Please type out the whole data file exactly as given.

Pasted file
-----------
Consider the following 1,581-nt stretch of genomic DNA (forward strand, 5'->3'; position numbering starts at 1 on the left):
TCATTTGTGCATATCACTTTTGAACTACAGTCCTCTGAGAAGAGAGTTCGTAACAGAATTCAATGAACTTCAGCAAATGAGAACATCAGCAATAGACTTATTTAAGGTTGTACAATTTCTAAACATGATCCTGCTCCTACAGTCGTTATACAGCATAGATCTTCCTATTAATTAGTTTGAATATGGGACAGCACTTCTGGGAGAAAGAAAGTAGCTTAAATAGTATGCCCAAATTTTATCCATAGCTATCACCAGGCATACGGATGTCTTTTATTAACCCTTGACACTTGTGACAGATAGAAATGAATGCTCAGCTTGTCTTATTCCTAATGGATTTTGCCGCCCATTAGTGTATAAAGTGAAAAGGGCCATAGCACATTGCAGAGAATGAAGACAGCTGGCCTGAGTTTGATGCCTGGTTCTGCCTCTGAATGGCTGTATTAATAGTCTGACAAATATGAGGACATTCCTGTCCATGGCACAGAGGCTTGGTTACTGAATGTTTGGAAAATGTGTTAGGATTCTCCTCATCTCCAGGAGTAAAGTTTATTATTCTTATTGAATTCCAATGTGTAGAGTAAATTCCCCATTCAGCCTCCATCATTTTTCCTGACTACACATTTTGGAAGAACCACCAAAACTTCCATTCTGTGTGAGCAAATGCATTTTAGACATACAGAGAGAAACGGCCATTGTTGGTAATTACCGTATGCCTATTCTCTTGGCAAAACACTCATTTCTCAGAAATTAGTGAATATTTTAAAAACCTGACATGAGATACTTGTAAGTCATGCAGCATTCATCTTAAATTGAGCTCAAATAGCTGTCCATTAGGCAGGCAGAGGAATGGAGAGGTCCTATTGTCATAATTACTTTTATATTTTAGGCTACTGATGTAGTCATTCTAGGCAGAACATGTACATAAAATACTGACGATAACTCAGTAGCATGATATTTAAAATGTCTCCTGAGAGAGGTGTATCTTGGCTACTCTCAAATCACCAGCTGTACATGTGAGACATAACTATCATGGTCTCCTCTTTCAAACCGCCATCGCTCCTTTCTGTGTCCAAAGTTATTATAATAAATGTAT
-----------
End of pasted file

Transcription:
Consider the following 1,581-nt stretch of genomic DNA (forward strand, 5'->3'; position numbering starts at 1 on the left):
TCATTTGTGCATATCACTTTTGAACTACAGTCCTCTGAGAAGAGAGTTCGTAACAGAATTCAATGAACTTCAGCAAATGAGAACATCAGCAATAGACTTATTTAAGGTTGTACAATTTCTAAACATGATCCTGCTCCTACAGTCGTTATACAGCATAGATCTTCCTATTAATTAGTTTGAATATGGGACAGCACTTCTGGGAGAAAGAAAGTAGCTTAAATAGTATGCCCAAATTTTATCCATAGCTATCACCAGGCATACGGATGTCTTTTATTAACCCTTGACACTTGTGACAGATAGAAATGAATGCTCAGCTTGTCTTATTCCTAATGGATTTTGCCGCCCATTAGTGTATAAAGTGAAAAGGGCCATAGCACATTGCAGAGAATGAAGACAGCTGGCCTGAGTTTGATGCCTGGTTCTGCCTCTGAATGGCTGTATTAATAGTCTGACAAATATGAGGACATTCCTGTCCATGGCACAGAGGCTTGGTTACTGAATGTTTGGAAAATGTGTTAGGATTCTCCTCATCTCCAGGAGTAAAGTTTATTATTCTTATTGAATTCCAATGTGTAGAGTAAATTCCCCATTCAGCCTCCATCATTTTTCCTGACTACACATTTTGGAAGAACCACCAAAACTTCCATTCTGTGTGAGCAAATGCATTTTAGACATACAGAGAGAAACGGCCATTGTTGGTAATTACCGTATGCCTATTCTCTTGGCAAAACACTCATTTCTCAGAAATTAGTGAATATTTTAAAAACCTGACATGAGATACTTGTAAGTCATGCAGCATTCATCTTAAATTGAGCTCAAATAGCTGTCCATTAGGCAGGCAGAGGAATGGAGAGGTCCTATTGTCATAATTACTTTTATATTTTAGGCTACTGATGTAGTCATTCTAGGCAGAACATGTACATAAAATACTGACGATAACTCAGTAGCATGATATTTAAAATGTCTCCTGAGAGAGGTGTATCTTGGCTACTCTCAAATCACCAGCTGTACATGTGAGACATAACTATCATGGTCTCCTCTTTCAAACCGCCATCGCTCCTTTCTGTGTCCAAAGTTATTATAATAAATGTAT